• 4.
    Engström, Susanne
    et al.
    Luleå University of Technology, Department of Civil, Environmental and Natural Resources Engineering, Structural and Construction Engineering.
    Hedgren, Erika
    Luleå University of Technology, Department of Civil, Environmental and Natural Resources Engineering, Structural and Construction Engineering.
    Sustaining inertia?: Construction clients' decision-making and information-processing approach to industrialized building innovations2012In: Construction Innovation, ISSN 1471-4175, E-ISSN 1477-0857, Vol. 12, no 4, 393-413 p.Article in journal (Refereed)
    Abstract [en]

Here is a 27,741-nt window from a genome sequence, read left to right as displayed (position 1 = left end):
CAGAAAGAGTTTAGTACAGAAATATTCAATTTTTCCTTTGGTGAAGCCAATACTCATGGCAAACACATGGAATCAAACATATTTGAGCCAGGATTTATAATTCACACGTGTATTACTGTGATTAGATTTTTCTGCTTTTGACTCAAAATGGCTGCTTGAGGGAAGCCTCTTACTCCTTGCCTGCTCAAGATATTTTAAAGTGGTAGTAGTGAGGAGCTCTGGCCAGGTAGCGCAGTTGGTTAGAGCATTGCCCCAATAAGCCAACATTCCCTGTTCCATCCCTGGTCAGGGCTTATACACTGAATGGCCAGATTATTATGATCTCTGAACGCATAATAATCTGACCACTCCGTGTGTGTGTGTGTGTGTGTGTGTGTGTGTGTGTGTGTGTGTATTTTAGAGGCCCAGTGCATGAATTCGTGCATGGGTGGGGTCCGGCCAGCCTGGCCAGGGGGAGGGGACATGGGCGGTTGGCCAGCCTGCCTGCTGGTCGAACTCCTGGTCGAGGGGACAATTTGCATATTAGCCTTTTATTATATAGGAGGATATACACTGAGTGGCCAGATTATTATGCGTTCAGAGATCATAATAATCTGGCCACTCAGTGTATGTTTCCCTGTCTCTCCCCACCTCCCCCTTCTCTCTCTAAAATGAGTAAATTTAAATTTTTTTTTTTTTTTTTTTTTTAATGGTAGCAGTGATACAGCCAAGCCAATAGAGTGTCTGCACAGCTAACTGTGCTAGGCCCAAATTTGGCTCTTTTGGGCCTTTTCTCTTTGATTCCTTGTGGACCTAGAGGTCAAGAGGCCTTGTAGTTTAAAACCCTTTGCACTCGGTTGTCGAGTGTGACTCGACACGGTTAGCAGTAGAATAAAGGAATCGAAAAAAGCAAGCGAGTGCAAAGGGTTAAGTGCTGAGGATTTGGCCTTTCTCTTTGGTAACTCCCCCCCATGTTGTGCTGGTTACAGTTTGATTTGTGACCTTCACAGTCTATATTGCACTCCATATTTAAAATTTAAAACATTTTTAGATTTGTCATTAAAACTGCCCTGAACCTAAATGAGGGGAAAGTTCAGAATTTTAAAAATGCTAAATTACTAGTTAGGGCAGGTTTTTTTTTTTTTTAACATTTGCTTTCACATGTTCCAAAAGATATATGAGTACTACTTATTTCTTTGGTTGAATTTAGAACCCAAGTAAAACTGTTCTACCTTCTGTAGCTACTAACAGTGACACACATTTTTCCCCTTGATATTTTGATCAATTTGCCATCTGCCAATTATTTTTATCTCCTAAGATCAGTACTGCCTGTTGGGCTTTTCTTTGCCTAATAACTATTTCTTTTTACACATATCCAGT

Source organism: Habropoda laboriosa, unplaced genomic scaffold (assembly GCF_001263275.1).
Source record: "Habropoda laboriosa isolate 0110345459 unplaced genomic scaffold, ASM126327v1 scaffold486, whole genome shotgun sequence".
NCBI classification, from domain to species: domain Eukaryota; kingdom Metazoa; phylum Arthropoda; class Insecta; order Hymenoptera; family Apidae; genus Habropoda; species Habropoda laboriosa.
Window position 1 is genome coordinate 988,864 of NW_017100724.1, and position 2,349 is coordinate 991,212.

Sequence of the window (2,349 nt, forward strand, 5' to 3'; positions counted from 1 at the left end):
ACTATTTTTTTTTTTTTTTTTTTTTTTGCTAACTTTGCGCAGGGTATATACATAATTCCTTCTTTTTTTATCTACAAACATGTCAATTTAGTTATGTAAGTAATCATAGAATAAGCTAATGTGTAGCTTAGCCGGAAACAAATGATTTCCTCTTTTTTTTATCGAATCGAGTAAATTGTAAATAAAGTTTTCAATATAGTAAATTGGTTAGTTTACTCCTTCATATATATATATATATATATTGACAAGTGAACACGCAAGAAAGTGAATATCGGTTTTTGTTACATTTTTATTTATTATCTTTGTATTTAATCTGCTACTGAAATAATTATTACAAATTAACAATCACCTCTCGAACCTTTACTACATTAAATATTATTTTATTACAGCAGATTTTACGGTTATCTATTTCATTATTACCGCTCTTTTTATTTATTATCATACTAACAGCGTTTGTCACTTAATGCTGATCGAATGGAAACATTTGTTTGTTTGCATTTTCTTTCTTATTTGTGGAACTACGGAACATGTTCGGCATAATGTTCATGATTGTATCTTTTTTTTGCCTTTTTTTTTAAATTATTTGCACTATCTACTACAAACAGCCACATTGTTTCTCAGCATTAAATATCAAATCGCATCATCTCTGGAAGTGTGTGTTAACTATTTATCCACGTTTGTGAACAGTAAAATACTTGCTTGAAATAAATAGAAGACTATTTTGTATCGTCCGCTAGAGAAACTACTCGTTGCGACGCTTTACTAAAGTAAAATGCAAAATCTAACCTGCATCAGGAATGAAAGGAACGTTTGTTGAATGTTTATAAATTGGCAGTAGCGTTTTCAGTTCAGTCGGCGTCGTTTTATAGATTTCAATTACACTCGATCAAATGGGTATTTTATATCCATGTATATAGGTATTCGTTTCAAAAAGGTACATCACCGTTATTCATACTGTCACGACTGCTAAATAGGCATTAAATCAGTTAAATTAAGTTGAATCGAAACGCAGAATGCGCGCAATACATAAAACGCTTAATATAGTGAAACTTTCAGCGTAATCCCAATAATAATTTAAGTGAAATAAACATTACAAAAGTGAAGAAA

Purpose – Humans tend to rely on beliefs, assumptions and cognitive rules-of-thumb for making judgments and are biased against taking more uncertain alternatives. Such inertia has implications for client organizations' decision making about innovations, which are inherently more uncertain than conventional alternatives. The purpose of this paper is to contribute to furthering the understanding of barriers to overcoming inertia in client decision making in new-build. Design/methodology/approach – A descriptive behavioural decision-making perspective is combined with an organizational information-processing perspective. To identify and discuss individual and organizational barriers that potentially distort clients' decision making on innovation, the analysis addresses aggregated data from four studies. The analysis focuses on inferences and interpretations made by decision makers in Swedish client organizations, their information-processing practices and the subsequent impacts on perceived meanings and judgments about industrialized multi-storey, timber-framed building innovations, which are perceived by Swedish clients as new and different building alternatives. Findings – Cognitive and organizational barriers maintain status-quo decisions. Clients are inclined to make biased judgments about industrialized-building alternatives because non-applicable cognitive rules-of-thumb, based on their experiences of conventional-building alternatives, are used. Furthermore, client organizations' information-processing practices do not allow different meanings to surface, interact and potentially suggest different conclusions, at odds with established beliefs. Originality/value – The paper's conclusions highlight how inertia is sustained in client decision making in new-build. They illustrate the limitations of a common engineering approach, i.e. supporting decision making about innovations by focusing on providing more information to the decision maker in order to reduce uncertainty, as well as managing multiple meanings by reductionism.